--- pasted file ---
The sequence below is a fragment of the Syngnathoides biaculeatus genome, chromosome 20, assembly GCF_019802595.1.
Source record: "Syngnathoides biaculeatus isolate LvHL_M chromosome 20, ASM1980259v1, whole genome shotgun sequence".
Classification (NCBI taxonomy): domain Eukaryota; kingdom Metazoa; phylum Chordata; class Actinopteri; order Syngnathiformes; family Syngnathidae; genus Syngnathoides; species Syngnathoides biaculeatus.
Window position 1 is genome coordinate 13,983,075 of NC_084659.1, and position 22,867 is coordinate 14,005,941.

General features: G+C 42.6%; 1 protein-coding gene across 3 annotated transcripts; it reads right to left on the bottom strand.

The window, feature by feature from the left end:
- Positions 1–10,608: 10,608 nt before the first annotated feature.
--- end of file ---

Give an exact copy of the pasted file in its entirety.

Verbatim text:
The sequence below is a fragment of the Syngnathoides biaculeatus genome, chromosome 20, assembly GCF_019802595.1.
Source record: "Syngnathoides biaculeatus isolate LvHL_M chromosome 20, ASM1980259v1, whole genome shotgun sequence".
Classification (NCBI taxonomy): domain Eukaryota; kingdom Metazoa; phylum Chordata; class Actinopteri; order Syngnathiformes; family Syngnathidae; genus Syngnathoides; species Syngnathoides biaculeatus.
Window position 1 is genome coordinate 13,983,075 of NC_084659.1, and position 22,867 is coordinate 14,005,941.

General features: G+C 42.6%; 1 protein-coding gene across 3 annotated transcripts; it reads right to left on the bottom strand.

The window, feature by feature from the left end:
- Positions 1–10,608: 10,608 nt before the first annotated feature.